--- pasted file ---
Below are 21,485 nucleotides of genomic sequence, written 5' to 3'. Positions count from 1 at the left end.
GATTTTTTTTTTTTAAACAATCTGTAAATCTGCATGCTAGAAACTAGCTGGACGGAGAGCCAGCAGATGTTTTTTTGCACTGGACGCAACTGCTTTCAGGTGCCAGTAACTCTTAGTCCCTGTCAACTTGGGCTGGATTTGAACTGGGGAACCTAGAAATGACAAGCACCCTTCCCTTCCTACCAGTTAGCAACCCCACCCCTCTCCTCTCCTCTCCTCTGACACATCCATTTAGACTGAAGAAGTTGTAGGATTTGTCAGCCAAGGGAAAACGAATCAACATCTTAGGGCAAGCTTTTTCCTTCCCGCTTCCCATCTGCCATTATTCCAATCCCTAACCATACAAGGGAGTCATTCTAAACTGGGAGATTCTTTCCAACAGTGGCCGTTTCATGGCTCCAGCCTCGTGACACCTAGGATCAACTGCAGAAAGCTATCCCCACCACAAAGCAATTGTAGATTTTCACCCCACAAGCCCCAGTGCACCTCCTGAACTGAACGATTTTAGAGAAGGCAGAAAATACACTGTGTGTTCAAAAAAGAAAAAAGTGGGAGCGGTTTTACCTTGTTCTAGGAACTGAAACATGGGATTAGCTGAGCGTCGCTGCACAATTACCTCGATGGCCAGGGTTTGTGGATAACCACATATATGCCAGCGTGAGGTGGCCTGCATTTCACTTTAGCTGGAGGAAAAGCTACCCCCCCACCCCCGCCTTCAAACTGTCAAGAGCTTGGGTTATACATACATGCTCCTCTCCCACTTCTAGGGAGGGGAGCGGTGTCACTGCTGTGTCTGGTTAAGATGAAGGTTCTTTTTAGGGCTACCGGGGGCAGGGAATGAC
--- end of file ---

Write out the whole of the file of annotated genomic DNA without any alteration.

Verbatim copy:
Below are 21,485 nucleotides of genomic sequence, written 5' to 3'. Positions count from 1 at the left end.
GATTTTTTTTTTTTAAACAATCTGTAAATCTGCATGCTAGAAACTAGCTGGACGGAGAGCCAGCAGATGTTTTTTTGCACTGGACGCAACTGCTTTCAGGTGCCAGTAACTCTTAGTCCCTGTCAACTTGGGCTGGATTTGAACTGGGGAACCTAGAAATGACAAGCACCCTTCCCTTCCTACCAGTTAGCAACCCCACCCCTCTCCTCTCCTCTCCTCTGACACATCCATTTAGACTGAAGAAGTTGTAGGATTTGTCAGCCAAGGGAAAACGAATCAACATCTTAGGGCAAGCTTTTTCCTTCCCGCTTCCCATCTGCCATTATTCCAATCCCTAACCATACAAGGGAGTCATTCTAAACTGGGAGATTCTTTCCAACAGTGGCCGTTTCATGGCTCCAGCCTCGTGACACCTAGGATCAACTGCAGAAAGCTATCCCCACCACAAAGCAATTGTAGATTTTCACCCCACAAGCCCCAGTGCACCTCCTGAACTGAACGATTTTAGAGAAGGCAGAAAATACACTGTGTGTTCAAAAAAGAAAAAAGTGGGAGCGGTTTTACCTTGTTCTAGGAACTGAAACATGGGATTAGCTGAGCGTCGCTGCACAATTACCTCGATGGCCAGGGTTTGTGGATAACCACATATATGCCAGCGTGAGGTGGCCTGCATTTCACTTTAGCTGGAGGAAAAGCTACCCCCCCACCCCCGCCTTCAAACTGTCAAGAGCTTGGGTTATACATACATGCTCCTCTCCCACTTCTAGGGAGGGGAGCGGTGTCACTGCTGTGTCTGGTTAAGATGAAGGTTCTTTTTAGGGCTACCGGGGGCAGGGAATGAC